Your article on remuneration for different services made a lot of sense to me, and certainly deserves further discussion.
As the IFA gets squeezed from all sides [extra work, less income & increased costs] he will be forced to begin charging the client, who will then rebel. Only then will it dawn upon the market that, notwithstanding paying a monthly service fee to the product provider, the independent financial adviser (IFA), and secondly the client, are incurring the costs of many areas of service.
I once tried to sue a provider for recovery of costs for servicing of one client—a conservative costing was R10 000 as I needlessly had to go to Port Shepstone on three occasions to remedy the provider’s maladministration. They reacted very strongly with the most embarrassing of arguments: why didn’t you just refer it to management? Past experience proved that reverting to management is mostly a futile exercise. They are very adept at shifting blame, not resolving issues.
If I had not come to the rescue of this client, amongst other issues, they would have been left without cover whilst hubby was in a War Zone. I lost that fight, but I won with another provider as I boxed more cleverly. I issued the client with an invoice for R10 000 for services rendered to remedy provider maladministration. I then threatened the provider that I would escalate to the Pension Fund Adjudicator (PFA) and posed the question: “Who covers the cost of my time to remedy your maladministration—the client or you”? They paid before it was sent to the PFA.
With the first problem mentioned above, I could, regrettably, not use the PFA threat.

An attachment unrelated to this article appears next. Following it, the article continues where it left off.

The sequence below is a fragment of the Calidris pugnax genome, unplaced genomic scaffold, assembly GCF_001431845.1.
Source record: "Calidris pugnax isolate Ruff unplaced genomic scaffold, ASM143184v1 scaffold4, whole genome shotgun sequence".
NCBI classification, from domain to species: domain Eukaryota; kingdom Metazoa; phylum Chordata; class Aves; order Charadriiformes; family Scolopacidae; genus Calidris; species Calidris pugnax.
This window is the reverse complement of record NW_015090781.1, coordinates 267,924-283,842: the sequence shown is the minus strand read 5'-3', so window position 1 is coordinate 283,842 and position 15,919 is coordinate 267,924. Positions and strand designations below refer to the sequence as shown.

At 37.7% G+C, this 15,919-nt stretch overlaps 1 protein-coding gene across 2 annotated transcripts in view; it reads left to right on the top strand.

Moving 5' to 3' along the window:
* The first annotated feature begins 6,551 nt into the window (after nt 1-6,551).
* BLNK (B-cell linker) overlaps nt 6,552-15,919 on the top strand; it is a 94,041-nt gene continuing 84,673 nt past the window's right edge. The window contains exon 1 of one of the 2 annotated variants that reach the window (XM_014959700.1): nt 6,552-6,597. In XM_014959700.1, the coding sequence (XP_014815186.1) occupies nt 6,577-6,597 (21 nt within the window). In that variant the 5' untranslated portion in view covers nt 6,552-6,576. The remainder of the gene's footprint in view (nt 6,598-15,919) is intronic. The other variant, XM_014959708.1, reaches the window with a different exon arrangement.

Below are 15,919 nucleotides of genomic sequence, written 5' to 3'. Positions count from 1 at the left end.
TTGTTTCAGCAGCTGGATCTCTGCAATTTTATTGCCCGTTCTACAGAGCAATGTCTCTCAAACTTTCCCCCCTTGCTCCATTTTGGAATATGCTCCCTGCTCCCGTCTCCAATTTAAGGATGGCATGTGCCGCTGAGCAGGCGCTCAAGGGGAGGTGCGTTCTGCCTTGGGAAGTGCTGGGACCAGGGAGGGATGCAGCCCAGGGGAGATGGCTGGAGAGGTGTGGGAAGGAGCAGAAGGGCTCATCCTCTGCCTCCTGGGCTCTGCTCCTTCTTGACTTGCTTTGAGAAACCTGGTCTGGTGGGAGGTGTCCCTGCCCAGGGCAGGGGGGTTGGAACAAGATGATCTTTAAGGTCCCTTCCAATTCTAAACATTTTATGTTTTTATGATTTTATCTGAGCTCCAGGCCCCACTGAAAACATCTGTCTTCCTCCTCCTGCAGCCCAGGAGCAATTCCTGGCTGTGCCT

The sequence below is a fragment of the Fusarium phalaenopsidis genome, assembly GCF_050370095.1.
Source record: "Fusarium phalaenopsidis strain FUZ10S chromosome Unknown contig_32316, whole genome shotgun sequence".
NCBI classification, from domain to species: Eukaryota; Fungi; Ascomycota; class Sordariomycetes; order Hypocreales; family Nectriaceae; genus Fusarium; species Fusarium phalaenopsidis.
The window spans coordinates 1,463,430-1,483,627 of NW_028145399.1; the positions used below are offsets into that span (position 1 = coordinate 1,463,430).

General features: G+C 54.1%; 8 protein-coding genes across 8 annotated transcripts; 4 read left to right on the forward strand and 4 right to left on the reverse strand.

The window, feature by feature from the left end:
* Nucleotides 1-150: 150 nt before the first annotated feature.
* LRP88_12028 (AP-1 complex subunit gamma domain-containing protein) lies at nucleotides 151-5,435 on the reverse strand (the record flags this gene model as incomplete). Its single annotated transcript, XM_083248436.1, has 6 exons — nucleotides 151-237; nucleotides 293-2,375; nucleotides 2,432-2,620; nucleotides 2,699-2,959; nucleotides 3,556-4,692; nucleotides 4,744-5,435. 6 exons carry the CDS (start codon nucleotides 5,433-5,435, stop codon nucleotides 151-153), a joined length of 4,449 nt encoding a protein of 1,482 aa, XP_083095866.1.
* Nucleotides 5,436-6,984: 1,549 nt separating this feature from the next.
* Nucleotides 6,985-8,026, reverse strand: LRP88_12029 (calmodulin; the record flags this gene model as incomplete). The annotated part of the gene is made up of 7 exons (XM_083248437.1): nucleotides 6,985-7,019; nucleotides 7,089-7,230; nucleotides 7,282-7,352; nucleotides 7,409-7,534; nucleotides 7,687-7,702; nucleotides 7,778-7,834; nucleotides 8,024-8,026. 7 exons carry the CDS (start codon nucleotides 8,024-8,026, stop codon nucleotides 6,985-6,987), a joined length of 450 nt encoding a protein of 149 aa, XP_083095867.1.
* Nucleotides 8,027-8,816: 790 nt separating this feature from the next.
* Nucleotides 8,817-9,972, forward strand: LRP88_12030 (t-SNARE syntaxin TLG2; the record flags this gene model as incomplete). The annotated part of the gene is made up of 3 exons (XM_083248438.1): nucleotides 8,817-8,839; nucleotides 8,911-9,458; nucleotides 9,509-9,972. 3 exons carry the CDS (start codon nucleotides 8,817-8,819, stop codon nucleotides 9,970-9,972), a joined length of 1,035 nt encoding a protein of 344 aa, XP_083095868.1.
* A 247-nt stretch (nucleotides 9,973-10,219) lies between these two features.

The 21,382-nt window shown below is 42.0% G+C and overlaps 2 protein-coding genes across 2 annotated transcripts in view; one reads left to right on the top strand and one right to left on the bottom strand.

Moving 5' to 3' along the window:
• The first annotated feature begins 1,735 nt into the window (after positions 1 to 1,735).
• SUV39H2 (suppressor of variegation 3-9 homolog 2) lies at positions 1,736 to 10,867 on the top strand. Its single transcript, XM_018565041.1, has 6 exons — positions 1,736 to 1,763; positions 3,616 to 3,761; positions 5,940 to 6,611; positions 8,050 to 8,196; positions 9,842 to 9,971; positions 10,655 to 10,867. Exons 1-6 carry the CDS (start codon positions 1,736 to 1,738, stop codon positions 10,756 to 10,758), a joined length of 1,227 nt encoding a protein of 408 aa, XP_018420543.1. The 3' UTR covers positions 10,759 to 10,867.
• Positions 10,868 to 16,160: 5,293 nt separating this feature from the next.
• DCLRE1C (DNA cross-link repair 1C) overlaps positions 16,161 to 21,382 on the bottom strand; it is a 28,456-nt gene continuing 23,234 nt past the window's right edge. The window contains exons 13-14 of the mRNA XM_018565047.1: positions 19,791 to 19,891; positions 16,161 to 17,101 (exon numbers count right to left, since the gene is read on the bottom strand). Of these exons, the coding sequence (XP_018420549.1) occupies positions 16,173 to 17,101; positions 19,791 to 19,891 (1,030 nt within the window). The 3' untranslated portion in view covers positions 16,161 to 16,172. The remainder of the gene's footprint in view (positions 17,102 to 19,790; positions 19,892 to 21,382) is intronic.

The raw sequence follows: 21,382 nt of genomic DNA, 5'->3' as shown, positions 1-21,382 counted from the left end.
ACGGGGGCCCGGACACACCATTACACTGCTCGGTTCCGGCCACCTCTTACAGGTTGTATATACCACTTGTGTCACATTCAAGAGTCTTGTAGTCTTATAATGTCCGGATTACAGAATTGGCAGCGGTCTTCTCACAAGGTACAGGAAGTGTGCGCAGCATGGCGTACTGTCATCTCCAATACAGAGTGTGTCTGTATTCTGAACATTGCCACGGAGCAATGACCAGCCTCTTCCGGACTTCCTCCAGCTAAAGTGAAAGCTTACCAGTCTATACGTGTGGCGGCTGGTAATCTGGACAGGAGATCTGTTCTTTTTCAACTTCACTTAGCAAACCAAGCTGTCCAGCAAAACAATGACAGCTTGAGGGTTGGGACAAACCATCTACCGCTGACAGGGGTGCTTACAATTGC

I believe in cases like that, we should be able to appeal to the Regulators. I would have won if I had issued an invoice to the client, taking payment and then assisted them with an appeal to the Ombud to force the provider to refund the fee. The client didn’t have the money, and, in any event, had no comprehension of the costing of our industry. They labour under the impression that IFAs are getting vast commissions. Again, this was my fixing up legacy issues for which there was no remuneration.
In a discussion, a broker said he doesn’t go back and fix the previous brokers mistakes. It is too expensive in time and he is not liable for the consequences of another’s mistakes. This is a hard business approach, although I think the Regulator would still hold the latest broker accountable even though he did not sell the legacy products.
Perhaps a better approach is to say to a new client: “In reviewing your portfolio, I note there are legacy matters that need attention and if you want me to rectify those, it will be on a fee basis which may be very high.” The reality is that this takes place when you are on-boarding a new client, thus it will probably cost you the new client opportunity, so you often just shut up and bear the provider’s cost of servicing as part of your client acquisition cost.
This is a multifaceted matter that should be addressed as part of the Retail Distribution Review.